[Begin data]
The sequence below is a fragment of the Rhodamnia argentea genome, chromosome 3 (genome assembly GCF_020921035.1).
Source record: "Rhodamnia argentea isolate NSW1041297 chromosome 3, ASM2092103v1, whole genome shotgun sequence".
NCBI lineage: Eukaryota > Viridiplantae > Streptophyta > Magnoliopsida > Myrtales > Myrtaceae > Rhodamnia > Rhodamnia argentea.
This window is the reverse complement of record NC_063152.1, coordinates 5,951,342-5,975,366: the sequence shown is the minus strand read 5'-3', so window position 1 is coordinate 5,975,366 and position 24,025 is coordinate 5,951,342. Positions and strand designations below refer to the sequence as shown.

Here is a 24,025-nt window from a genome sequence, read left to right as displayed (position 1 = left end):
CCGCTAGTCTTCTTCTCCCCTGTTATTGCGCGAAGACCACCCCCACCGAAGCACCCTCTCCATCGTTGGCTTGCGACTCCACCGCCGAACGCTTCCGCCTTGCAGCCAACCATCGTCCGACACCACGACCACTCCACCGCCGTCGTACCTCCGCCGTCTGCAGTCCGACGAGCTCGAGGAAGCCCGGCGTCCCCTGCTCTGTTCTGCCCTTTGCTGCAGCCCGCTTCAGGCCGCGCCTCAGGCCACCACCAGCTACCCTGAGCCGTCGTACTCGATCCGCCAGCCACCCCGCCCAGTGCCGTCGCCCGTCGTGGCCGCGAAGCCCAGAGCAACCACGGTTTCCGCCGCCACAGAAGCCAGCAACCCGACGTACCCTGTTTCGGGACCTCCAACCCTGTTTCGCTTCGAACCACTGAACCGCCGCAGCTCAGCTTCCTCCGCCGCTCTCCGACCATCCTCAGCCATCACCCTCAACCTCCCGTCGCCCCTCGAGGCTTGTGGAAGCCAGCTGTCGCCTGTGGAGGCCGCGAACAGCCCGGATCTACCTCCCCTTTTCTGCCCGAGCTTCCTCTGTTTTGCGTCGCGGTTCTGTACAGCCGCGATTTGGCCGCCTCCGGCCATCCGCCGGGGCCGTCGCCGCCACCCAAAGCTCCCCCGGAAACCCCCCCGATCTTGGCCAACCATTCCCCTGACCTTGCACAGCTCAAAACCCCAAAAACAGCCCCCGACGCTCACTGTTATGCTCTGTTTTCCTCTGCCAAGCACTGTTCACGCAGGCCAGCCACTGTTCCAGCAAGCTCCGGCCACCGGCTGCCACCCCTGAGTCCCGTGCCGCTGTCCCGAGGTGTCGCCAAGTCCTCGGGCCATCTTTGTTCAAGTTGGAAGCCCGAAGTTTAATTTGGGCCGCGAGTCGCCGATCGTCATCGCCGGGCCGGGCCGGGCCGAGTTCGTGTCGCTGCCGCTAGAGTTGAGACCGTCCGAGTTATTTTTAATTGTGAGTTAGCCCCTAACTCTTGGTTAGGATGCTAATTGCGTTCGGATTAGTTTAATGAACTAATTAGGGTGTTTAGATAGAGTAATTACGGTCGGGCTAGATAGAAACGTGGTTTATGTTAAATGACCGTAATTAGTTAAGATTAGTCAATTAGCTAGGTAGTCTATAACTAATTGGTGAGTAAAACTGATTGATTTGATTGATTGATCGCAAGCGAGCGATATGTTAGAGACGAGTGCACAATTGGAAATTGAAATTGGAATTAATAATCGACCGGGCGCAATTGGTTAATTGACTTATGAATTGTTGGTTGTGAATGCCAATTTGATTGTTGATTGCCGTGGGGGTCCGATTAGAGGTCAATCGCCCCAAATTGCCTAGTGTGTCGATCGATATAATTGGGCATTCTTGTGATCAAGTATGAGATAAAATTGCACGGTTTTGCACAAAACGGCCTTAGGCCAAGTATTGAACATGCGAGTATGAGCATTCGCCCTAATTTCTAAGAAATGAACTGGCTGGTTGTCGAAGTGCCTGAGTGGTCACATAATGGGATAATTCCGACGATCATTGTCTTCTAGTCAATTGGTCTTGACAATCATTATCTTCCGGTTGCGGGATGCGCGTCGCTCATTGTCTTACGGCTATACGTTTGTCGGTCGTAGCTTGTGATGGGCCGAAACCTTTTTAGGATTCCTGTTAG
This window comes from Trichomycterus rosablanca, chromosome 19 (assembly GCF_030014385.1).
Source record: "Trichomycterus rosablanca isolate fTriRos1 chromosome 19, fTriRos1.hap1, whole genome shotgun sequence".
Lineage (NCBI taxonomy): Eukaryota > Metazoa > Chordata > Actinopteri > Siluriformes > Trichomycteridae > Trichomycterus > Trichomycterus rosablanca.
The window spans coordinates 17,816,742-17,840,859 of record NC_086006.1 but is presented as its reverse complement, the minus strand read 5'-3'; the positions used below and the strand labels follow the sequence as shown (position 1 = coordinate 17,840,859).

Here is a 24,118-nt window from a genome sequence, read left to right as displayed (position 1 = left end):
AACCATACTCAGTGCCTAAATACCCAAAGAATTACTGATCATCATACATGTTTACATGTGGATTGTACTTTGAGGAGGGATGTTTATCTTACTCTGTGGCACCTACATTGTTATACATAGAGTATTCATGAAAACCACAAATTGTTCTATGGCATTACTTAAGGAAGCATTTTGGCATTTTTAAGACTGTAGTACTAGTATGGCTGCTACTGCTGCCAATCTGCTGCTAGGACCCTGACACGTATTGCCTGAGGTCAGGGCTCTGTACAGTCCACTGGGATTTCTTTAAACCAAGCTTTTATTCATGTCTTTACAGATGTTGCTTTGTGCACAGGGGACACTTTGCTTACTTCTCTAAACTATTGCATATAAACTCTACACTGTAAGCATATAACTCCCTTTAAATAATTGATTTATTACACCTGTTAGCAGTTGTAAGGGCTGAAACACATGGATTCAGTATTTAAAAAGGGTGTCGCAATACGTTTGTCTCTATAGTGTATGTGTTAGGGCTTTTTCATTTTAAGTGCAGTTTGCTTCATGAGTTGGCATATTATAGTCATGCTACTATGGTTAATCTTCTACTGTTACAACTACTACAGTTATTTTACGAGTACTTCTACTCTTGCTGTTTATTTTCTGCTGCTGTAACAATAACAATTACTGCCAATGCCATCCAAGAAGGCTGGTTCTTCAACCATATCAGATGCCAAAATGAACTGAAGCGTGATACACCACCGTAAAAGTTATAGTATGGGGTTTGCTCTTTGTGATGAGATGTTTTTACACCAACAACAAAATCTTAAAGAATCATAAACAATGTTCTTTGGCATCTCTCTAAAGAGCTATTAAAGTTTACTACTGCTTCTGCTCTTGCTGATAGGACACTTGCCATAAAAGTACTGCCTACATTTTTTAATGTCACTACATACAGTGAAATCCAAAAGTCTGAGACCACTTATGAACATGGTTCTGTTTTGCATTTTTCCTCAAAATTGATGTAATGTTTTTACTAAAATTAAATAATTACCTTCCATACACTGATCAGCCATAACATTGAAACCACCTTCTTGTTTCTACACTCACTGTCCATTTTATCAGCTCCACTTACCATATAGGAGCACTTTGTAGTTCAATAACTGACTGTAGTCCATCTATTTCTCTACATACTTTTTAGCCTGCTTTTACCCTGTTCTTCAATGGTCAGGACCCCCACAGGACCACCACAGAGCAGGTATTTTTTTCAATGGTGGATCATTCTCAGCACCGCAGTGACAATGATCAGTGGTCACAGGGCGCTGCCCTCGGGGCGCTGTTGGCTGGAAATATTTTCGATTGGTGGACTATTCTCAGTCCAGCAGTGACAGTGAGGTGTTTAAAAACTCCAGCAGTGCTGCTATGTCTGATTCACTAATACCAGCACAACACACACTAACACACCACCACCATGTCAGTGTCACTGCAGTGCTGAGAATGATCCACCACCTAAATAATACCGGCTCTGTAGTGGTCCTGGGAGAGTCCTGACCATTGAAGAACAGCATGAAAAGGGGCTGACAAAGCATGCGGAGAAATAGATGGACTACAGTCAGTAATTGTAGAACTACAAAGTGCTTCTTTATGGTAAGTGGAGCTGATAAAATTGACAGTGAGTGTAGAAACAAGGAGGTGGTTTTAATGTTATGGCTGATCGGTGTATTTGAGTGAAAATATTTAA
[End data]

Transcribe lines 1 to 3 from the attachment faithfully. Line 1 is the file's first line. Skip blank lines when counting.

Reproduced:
The sequence below is a fragment of the Rhodamnia argentea genome, chromosome 3 (genome assembly GCF_020921035.1).
Source record: "Rhodamnia argentea isolate NSW1041297 chromosome 3, ASM2092103v1, whole genome shotgun sequence".
NCBI lineage: Eukaryota > Viridiplantae > Streptophyta > Magnoliopsida > Myrtales > Myrtaceae > Rhodamnia > Rhodamnia argentea.